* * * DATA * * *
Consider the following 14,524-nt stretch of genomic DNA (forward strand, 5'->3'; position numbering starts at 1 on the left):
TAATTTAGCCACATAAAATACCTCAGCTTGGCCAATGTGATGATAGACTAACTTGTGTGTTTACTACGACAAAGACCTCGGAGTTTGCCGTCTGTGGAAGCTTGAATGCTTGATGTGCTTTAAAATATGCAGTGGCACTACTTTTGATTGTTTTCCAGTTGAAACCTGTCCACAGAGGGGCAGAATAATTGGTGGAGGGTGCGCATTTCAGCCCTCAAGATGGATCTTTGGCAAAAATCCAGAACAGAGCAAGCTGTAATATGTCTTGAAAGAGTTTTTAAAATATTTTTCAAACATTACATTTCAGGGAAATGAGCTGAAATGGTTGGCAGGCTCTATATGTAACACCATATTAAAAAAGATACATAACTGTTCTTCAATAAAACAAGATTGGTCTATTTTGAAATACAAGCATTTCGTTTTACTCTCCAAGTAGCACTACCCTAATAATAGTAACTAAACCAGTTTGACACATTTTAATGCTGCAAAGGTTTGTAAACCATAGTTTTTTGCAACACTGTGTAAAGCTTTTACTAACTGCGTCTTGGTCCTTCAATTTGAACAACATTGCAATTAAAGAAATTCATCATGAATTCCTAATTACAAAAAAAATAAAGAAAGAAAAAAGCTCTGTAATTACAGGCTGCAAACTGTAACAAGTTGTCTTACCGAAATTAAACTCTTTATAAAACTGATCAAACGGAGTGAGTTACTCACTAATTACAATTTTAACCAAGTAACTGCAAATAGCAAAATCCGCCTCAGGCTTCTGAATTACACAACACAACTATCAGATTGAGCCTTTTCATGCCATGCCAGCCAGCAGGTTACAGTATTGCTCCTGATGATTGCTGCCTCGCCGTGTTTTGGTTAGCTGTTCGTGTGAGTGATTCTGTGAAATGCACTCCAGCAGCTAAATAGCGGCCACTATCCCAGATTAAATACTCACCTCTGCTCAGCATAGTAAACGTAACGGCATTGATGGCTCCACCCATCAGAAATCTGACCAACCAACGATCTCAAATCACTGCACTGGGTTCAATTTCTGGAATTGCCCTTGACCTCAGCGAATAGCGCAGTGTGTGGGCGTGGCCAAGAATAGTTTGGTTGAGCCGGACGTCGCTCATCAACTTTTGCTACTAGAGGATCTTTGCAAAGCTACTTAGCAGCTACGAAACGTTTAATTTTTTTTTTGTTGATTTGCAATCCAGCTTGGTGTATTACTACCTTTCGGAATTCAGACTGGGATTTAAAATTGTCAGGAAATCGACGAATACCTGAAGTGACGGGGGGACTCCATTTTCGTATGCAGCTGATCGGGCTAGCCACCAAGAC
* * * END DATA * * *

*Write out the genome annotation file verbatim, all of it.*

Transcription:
Consider the following 14,524-nt stretch of genomic DNA (forward strand, 5'->3'; position numbering starts at 1 on the left):
TAATTTAGCCACATAAAATACCTCAGCTTGGCCAATGTGATGATAGACTAACTTGTGTGTTTACTACGACAAAGACCTCGGAGTTTGCCGTCTGTGGAAGCTTGAATGCTTGATGTGCTTTAAAATATGCAGTGGCACTACTTTTGATTGTTTTCCAGTTGAAACCTGTCCACAGAGGGGCAGAATAATTGGTGGAGGGTGCGCATTTCAGCCCTCAAGATGGATCTTTGGCAAAAATCCAGAACAGAGCAAGCTGTAATATGTCTTGAAAGAGTTTTTAAAATATTTTTCAAACATTACATTTCAGGGAAATGAGCTGAAATGGTTGGCAGGCTCTATATGTAACACCATATTAAAAAAGATACATAACTGTTCTTCAATAAAACAAGATTGGTCTATTTTGAAATACAAGCATTTCGTTTTACTCTCCAAGTAGCACTACCCTAATAATAGTAACTAAACCAGTTTGACACATTTTAATGCTGCAAAGGTTTGTAAACCATAGTTTTTTGCAACACTGTGTAAAGCTTTTACTAACTGCGTCTTGGTCCTTCAATTTGAACAACATTGCAATTAAAGAAATTCATCATGAATTCCTAATTACAAAAAAAATAAAGAAAGAAAAAAGCTCTGTAATTACAGGCTGCAAACTGTAACAAGTTGTCTTACCGAAATTAAACTCTTTATAAAACTGATCAAACGGAGTGAGTTACTCACTAATTACAATTTTAACCAAGTAACTGCAAATAGCAAAATCCGCCTCAGGCTTCTGAATTACACAACACAACTATCAGATTGAGCCTTTTCATGCCATGCCAGCCAGCAGGTTACAGTATTGCTCCTGATGATTGCTGCCTCGCCGTGTTTTGGTTAGCTGTTCGTGTGAGTGATTCTGTGAAATGCACTCCAGCAGCTAAATAGCGGCCACTATCCCAGATTAAATACTCACCTCTGCTCAGCATAGTAAACGTAACGGCATTGATGGCTCCACCCATCAGAAATCTGACCAACCAACGATCTCAAATCACTGCACTGGGTTCAATTTCTGGAATTGCCCTTGACCTCAGCGAATAGCGCAGTGTGTGGGCGTGGCCAAGAATAGTTTGGTTGAGCCGGACGTCGCTCATCAACTTTTGCTACTAGAGGATCTTTGCAAAGCTACTTAGCAGCTACGAAACGTTTAATTTTTTTTTTGTTGATTTGCAATCCAGCTTGGTGTATTACTACCTTTCGGAATTCAGACTGGGATTTAAAATTGTCAGGAAATCGACGAATACCTGAAGTGACGGGGGGACTCCATTTTCGTATGCAGCTGATCGGGCTAGCCACCAAGAC